Barack Obama just told the gay publication the Advocate that he favors the repeal of the 1993 policy, Don't Ask, Don't Tell. He also said as president he would work to pass antidiscrimination workplace laws and grant those in same-sex civil unions federal marriage benefits. However, when selecting his joint chiefs of staff, he will not require that they share his position on the policy.
Don't ask, don't tell prohibits gay military personnel from disclosing their sexual orientation because anyone that "demonstrates a propensity or intent to engage in homosexual acts would create an unacceptable risk to standards of morale, good order and discipline, and unit cohesion."
While the military does not accept openly gay recruits, it is increasingly making exceptions for those with criminal records. Ex-cons are not allowed to enlist, unless they receive a moral waiver. To find out how many more ex-criminals the military is taking, read more.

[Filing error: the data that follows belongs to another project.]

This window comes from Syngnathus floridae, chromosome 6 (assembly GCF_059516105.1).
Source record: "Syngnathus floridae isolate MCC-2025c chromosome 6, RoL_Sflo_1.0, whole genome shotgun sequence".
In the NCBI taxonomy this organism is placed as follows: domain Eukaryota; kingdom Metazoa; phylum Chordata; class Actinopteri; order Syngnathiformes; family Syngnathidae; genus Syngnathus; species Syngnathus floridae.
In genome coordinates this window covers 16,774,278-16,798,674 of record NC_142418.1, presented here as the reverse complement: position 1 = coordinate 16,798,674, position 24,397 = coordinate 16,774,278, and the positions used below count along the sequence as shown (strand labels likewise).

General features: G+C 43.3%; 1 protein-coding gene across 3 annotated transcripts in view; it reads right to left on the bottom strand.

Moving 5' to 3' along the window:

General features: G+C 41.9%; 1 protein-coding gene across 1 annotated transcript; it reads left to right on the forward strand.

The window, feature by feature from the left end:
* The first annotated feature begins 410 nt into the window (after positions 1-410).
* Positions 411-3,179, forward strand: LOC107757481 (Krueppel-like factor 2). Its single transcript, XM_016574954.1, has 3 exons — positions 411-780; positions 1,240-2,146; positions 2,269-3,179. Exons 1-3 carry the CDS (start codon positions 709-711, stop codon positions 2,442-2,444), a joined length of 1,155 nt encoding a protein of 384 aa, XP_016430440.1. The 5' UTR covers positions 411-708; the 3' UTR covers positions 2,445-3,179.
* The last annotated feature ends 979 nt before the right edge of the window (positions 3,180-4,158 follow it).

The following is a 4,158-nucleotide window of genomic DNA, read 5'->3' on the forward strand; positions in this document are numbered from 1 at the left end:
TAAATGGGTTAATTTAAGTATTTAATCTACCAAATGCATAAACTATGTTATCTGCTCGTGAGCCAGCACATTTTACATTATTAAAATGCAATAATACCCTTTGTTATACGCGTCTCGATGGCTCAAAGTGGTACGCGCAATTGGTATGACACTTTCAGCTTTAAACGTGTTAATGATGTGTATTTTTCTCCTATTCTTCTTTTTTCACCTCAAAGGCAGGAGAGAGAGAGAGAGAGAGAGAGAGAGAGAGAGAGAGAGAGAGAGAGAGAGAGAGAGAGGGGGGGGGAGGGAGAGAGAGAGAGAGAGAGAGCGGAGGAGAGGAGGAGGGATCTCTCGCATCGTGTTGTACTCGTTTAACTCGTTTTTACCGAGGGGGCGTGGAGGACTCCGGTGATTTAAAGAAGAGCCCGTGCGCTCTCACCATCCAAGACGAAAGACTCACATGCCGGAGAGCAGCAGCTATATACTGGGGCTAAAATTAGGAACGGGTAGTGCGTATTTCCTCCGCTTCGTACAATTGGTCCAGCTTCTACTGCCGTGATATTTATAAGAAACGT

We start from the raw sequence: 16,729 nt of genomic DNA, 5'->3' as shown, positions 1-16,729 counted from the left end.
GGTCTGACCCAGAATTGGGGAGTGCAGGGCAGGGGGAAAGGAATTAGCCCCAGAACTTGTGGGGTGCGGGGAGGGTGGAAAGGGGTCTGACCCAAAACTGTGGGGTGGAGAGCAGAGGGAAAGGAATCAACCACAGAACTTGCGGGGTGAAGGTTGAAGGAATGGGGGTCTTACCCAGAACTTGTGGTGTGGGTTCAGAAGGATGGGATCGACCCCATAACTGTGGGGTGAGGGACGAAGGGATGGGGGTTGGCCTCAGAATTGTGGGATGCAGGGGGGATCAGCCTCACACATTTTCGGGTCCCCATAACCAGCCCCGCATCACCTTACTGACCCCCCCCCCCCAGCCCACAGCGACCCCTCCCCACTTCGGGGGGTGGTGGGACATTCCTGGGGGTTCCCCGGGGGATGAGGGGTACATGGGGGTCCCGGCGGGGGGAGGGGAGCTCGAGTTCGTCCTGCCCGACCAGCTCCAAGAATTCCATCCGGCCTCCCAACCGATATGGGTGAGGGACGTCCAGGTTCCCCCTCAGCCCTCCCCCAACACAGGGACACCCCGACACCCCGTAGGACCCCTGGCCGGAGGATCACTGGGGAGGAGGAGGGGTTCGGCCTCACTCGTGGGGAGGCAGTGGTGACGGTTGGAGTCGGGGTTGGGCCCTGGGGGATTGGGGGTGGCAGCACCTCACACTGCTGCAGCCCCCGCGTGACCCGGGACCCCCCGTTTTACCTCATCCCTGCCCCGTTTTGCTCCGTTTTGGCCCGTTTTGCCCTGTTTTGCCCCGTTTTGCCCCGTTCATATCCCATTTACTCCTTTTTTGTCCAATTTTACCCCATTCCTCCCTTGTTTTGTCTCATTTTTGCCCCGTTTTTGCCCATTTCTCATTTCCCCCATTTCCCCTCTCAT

Since 2004, the amount of criminal waivers issued has tripled! The rate of army recruits with waivers is now 13 percent.
If the army is changing its traditional admission standards to accept those with a criminal past, it seems it is past time to accept courageous Americans of all sexual orientations. Is there any justification for this discrimination? Why is the US requiring those in the military to keep their sexual orientation a secret, or risk losing their careers?